This week Awesome Stories brings you landscape beauty, ultrasound therapy, caterpillar magic, Community Cars and mastering irrelevancy.
This is a wonderful collection of landscape photos from a competition called the Internation Landscape Photographer of the Year. They received over 2600 submissions from professional and amateur photographers around the world to select the top 101 photos for a book. My favorite is the image above by Thierry Bornier who won The Abstract Award. As his photo demonstrates, the awards are to encourage photographers to go beyond simply recording nature into the realm of imagination and inspiration.
New Alzheimer’s Treatment
Here is a cool new treatment for Alzheimer’s using ultrasound to clear the brain of toxic plaque buildup. Australian researchers found that certain sound frequencies can remove the plaque (in the brain) that interferes with memory and other brain function. The sound stimulates the brain’s microglial cells to activate which then work to remove the damaged plaque cells. The approach has only been tested on rats so far, but with an amazing 75% restored to full memory function and zero damage to other brain cells.
I enjoyed both the beauty of this photo collection and the fun interactive element. The collection shows you a series of caterpillars. When you click on the photo, it transforms into the butterfly or moth it becomes. I actually found the caterpillar images more captivating. They again remind me of the amazing beauty and variety found in nature. May we treasure her gifts.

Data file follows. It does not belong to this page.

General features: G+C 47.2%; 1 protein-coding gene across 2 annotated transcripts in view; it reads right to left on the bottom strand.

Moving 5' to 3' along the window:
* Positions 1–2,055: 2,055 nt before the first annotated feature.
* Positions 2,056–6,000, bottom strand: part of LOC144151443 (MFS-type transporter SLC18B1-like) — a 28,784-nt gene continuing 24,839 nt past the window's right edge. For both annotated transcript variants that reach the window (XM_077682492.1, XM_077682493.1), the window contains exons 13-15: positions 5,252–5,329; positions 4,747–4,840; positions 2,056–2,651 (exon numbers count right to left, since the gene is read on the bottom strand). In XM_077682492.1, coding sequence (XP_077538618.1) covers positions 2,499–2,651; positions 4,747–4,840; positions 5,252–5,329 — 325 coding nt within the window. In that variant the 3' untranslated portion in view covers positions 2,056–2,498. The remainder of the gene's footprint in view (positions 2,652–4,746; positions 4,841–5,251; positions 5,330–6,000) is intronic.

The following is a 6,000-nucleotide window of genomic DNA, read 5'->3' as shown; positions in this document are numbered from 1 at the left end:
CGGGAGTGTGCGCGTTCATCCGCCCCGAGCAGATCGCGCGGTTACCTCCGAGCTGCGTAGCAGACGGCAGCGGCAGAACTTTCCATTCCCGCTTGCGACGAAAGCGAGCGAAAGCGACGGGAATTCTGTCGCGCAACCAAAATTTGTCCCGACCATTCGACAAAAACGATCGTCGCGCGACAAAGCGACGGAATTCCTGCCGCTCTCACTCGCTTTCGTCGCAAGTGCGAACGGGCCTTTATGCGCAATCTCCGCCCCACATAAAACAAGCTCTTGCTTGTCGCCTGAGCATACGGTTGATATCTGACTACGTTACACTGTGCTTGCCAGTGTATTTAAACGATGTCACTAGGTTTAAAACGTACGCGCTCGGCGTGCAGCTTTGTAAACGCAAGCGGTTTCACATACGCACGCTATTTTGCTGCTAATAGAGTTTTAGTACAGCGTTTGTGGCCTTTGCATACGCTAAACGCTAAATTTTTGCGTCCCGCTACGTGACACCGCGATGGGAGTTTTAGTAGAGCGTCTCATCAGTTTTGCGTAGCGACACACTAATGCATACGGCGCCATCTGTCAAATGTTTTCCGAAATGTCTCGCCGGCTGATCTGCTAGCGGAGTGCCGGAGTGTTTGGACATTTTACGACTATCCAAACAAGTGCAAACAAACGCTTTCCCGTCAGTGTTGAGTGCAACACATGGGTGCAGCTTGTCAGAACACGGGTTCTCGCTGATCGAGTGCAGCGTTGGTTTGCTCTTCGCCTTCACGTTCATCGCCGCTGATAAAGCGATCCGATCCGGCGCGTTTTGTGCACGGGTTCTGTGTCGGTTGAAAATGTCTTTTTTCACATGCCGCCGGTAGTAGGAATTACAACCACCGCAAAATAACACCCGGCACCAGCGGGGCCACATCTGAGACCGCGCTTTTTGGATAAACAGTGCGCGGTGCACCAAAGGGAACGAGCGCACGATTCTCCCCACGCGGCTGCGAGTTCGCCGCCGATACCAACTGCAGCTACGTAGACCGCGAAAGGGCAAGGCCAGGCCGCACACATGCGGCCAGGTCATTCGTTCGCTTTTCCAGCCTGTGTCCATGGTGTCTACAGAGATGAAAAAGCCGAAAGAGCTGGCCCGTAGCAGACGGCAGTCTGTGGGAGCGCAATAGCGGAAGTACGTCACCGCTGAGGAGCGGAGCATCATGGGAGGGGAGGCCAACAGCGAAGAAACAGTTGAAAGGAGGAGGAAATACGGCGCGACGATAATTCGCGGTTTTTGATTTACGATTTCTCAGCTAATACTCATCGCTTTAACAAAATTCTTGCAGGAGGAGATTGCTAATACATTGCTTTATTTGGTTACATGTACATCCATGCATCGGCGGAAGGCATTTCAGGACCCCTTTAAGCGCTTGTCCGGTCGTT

PS I lost the original article, but here are the same 19 before and after caterpillar transformation photos.
This idea is somewhat hard to accept and yet, I agree with the author, Peter Bregman. Many of us have enjoyed the limelight of success, family, friends, meaning and purpose. Not that anything is wrong with those, but at some point we might need to embrace not being the center of attention. In fact, old age seems to be asking us to relax, let go of our self-centered ways and embrace a gradual return to nothingness. According to Peter, when we don’t, retirement and aging often bring depression. But if we can embrace this fading importance, then we might just find happiness and freedom. He gives some practical tips to help us find our way.
What a wonderful invention and story. Stacy Zoern, who suffers from muscular atrophy discovered a prototype car for people in wheelchairs. When she contacted the company to buy one, she was told to call back in 4 years! Not satisfied, she decided to raise money and build them herself starting Community Cars in 2010. What makes the Kenguru cars so unique is they are designed and built from the ground up for people in wheelchairs, allowing them to simply open the back hatch and wheel themselves into the vehicle and drive away. Their cars cost about 1/3 the price of converted vans.
May your week be full of beauty, magic and community, while remembering we might not be as important as we think!